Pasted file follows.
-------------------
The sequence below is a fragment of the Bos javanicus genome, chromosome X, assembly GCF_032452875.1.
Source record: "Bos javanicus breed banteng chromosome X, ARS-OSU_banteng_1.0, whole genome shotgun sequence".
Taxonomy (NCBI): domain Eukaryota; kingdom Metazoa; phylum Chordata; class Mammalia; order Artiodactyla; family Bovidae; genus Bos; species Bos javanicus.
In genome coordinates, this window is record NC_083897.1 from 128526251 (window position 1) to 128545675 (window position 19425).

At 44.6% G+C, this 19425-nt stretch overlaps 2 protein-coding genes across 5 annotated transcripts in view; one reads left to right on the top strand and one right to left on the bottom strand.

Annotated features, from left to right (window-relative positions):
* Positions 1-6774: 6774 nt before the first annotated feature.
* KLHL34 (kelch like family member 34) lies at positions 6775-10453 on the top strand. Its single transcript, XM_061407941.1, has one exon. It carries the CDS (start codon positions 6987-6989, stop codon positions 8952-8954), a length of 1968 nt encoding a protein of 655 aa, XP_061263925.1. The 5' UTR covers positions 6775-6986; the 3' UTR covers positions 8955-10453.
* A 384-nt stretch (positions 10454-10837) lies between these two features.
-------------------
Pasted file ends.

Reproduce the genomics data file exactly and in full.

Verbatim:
The sequence below is a fragment of the Bos javanicus genome, chromosome X, assembly GCF_032452875.1.
Source record: "Bos javanicus breed banteng chromosome X, ARS-OSU_banteng_1.0, whole genome shotgun sequence".
Taxonomy (NCBI): domain Eukaryota; kingdom Metazoa; phylum Chordata; class Mammalia; order Artiodactyla; family Bovidae; genus Bos; species Bos javanicus.
In genome coordinates, this window is record NC_083897.1 from 128526251 (window position 1) to 128545675 (window position 19425).

At 44.6% G+C, this 19425-nt stretch overlaps 2 protein-coding genes across 5 annotated transcripts in view; one reads left to right on the top strand and one right to left on the bottom strand.

Annotated features, from left to right (window-relative positions):
* Positions 1-6774: 6774 nt before the first annotated feature.
* KLHL34 (kelch like family member 34) lies at positions 6775-10453 on the top strand. Its single transcript, XM_061407941.1, has one exon. It carries the CDS (start codon positions 6987-6989, stop codon positions 8952-8954), a length of 1968 nt encoding a protein of 655 aa, XP_061263925.1. The 5' UTR covers positions 6775-6986; the 3' UTR covers positions 8955-10453.
* A 384-nt stretch (positions 10454-10837) lies between these two features.